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A lame horse, a run of bad luck on the turf, your servants rob you; what's that in comparison with- ah! well, least said soonest mended, I suppose.”

“Not at all,” interrupts his wife, sharply. “Now you have favoured us with so much, we should like to hear the rest."

Fortunately at this juncture the servant appears with lunch. Guy seats himself obediently at the table, with a glass of claret and a biscuit, while Mrs. Vivian regales him with a dozen little scandals fresh from home. The door opens again, and some one comes in quietly—some one whose eyes meet Guy's as he rises. She impresses him, even at that first glance, not that she is beautiful, but there is a nameless grace, a perfect ease, an elegance about her that instinctively attract him. .“ Milly ! this is my old friend Guy Wentworth—you have often heard me speak of

him ? Mrs. Scarlett, Sir Guy Wentworth."

She smiles at him, and says, “I have often heard of you.” And Guy thinks, What a charming voice!

Mrs. Scarlett takes the chair Mr. Vivian has placed for her, and begins to eat. Guy is divided between a desire to look at her, and the feeling that it is not usual or polite to stare at people when they are eating. -"I am afraid I'm rather late,” she says.

"Time was made for slaves," responds Mr. Vivian. “Surely no man would be so unreasonable as to expect a lady to take count of time during a shopping expedition ? ”,

“I feel the rebuke." “No rebuke intended, I assure you. I am only too charmed to think you are amused. But seriously, I wonder now how many years of her life a woman spends in shopping ?”

“ Years ! how absurd you are, Charles !" Mrs. Vivian interrupts.

“Not at all absurd—if the average of people who live to seventy sleep twentythree years, and eat for eight, it is not difficult to imagine that a woman may get through a considerable number at her milliner's and haberdasher's.”

"Well, and if we do, a very good thing too !-it makes time seem wonderfully short; and how on earth should we get through it if we didn't amuse ourselves in some way." • “Improving your mind !" with a dash of sarcasm.

“Unfortunately, as you say, I have no mind to improve,” retorts Mrs. Vivian. : "I am not at all sure that men are so totally indifferent to dress,” says Mrs. Scarlett, coming to therescue ;“though I wouldn't for an instant accuse you of such lightness” (with a comic little glance at Mr. Vivian, who prides himself upon not giving in to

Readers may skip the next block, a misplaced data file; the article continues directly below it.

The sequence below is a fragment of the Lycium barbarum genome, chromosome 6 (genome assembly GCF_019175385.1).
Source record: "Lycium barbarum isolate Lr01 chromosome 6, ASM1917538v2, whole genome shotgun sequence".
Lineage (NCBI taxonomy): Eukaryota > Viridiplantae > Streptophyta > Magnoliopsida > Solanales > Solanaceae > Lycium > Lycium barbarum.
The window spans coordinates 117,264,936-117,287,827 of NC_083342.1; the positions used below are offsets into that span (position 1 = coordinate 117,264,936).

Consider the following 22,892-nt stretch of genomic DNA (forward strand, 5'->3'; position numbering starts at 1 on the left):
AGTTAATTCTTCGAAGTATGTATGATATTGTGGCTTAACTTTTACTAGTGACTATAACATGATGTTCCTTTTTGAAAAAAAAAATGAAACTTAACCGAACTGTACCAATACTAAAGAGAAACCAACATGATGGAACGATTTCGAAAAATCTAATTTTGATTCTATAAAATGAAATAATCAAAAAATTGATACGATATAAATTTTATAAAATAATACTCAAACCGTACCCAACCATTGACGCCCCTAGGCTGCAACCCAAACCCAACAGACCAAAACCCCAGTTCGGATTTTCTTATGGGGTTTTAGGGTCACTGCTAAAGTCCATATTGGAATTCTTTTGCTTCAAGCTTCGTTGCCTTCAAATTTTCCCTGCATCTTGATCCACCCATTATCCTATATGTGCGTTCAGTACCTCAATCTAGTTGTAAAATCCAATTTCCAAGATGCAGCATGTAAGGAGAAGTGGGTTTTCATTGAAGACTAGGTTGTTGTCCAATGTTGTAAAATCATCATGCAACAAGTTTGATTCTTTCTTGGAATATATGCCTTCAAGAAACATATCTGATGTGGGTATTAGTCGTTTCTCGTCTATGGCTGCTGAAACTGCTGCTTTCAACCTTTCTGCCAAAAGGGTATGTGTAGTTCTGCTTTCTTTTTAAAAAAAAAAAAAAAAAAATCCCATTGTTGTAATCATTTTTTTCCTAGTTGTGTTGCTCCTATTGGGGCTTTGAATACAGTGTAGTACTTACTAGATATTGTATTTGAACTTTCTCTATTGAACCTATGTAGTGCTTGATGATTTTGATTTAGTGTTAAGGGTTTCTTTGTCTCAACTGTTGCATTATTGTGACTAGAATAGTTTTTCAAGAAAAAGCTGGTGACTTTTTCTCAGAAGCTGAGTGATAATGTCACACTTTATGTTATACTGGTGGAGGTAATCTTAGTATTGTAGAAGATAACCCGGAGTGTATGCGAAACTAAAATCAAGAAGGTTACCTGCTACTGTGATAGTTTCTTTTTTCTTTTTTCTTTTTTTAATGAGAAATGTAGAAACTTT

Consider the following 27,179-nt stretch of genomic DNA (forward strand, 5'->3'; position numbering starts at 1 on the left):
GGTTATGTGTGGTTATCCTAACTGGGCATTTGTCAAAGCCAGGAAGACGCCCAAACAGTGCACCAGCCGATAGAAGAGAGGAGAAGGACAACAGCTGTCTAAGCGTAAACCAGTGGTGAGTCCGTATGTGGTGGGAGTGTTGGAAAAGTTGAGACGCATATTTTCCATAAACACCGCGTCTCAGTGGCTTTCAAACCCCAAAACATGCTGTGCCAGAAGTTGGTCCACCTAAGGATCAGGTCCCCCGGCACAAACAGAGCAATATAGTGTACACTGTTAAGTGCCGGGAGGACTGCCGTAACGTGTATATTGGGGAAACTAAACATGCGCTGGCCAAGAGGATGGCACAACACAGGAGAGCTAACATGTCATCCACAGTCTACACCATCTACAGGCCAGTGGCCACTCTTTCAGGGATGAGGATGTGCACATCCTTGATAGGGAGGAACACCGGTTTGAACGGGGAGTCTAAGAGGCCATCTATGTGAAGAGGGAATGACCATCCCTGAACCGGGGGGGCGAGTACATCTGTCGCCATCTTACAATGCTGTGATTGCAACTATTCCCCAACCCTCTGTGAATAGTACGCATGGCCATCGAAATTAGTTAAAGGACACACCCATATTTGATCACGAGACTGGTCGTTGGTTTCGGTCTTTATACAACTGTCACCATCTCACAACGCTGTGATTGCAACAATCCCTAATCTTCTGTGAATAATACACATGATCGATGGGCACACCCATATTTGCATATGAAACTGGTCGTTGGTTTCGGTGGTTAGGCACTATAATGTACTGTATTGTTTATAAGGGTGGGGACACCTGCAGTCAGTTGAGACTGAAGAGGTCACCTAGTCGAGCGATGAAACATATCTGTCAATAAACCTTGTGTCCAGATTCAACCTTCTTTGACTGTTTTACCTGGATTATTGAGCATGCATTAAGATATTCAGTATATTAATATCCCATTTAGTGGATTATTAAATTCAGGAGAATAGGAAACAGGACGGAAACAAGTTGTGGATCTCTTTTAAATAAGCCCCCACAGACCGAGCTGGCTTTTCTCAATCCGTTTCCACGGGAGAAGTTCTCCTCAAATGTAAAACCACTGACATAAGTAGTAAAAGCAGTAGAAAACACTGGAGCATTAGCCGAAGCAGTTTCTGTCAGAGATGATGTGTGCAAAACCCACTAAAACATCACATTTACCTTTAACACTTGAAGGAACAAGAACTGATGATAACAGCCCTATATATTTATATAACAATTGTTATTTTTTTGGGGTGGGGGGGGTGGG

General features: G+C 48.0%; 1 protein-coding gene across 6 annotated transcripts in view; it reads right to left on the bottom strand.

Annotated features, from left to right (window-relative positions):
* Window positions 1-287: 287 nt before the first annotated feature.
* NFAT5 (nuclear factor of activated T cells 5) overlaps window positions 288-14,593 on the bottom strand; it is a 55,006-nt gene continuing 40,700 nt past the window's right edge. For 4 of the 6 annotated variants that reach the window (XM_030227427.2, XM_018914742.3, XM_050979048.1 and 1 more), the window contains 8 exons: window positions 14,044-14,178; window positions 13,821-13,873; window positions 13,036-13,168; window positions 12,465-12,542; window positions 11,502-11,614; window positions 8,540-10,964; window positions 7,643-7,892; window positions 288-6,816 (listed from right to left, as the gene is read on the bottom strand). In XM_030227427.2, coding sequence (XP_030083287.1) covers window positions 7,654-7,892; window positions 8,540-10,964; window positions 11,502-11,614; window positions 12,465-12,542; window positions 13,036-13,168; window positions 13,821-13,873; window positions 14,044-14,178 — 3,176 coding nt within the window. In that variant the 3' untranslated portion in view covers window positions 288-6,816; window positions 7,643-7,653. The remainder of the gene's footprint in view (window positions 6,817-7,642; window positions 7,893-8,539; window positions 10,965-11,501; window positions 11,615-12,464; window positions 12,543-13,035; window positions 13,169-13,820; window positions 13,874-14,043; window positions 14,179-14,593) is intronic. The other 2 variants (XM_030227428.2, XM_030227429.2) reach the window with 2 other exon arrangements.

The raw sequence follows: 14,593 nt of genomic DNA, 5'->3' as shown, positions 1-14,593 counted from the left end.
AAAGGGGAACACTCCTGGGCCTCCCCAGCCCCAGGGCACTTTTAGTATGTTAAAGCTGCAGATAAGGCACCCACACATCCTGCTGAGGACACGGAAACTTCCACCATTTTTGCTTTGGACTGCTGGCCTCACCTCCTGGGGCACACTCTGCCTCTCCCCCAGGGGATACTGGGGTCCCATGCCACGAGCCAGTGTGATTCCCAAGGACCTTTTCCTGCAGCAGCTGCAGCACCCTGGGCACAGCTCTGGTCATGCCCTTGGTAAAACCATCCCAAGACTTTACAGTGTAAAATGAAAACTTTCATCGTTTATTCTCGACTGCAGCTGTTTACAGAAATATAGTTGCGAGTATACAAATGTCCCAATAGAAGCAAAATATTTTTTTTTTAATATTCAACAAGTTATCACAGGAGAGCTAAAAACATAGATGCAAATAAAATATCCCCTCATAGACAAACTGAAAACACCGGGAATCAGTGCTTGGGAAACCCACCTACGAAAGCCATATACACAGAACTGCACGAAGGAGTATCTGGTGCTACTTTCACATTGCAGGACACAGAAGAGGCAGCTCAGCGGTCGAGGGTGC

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modern innovations). “You see, men have so little scope for fancy in their present dress; but, in the good old times, when they were allowed to wear silks and velvets and laces, to paint their faces and put on patches, I daresay they thought almost as much about dress as we do."

"I like to see ladies nicely dressed,” says Guy, feeling a desire to be on Mrs. Scarlett's side, whatever turn the discussion may take.

“So do all sensible men,” she answers, smiling at him. : “Oh, nicely-dressed is another matter. But what do you mean by nicely ?-because a woman may be nicely dressed in a cotton

gown."

"A woman might, not a lady," maintains Guy. “Silk and lace and velvet are proper wear for ladies” (after a surreptitious glance at Mrs. Scarlett's costume, which is.composed of all three).

“Then you get from nice to extravagant!"

“No, not extravagant,” says Guy, warming to his argument. “I'll change my sentence if I must, and say I like to see a lady handsomely dressed.”

"And I say that women think too much about dress, and spend a great deal too much money upon it. No man thinks any the better of them for it-only a few fools who like to encourage them in their vanity !".

“Do you admit the soft impeachment, Sir Guy ?” asks Mrs. Scarlett, lifting her long lids and looking at him with smiling eyes.

Guy feels an enormous magnetic attraction towards her—he would like to sit and stare at her without saying a word. He is so entranced at meeting her eyes that he almost forgets to answer for a moment. She is obliged to say, “Do you ?” again, and drop her eyes, while the faintest trace of colour mounts to her cheek.

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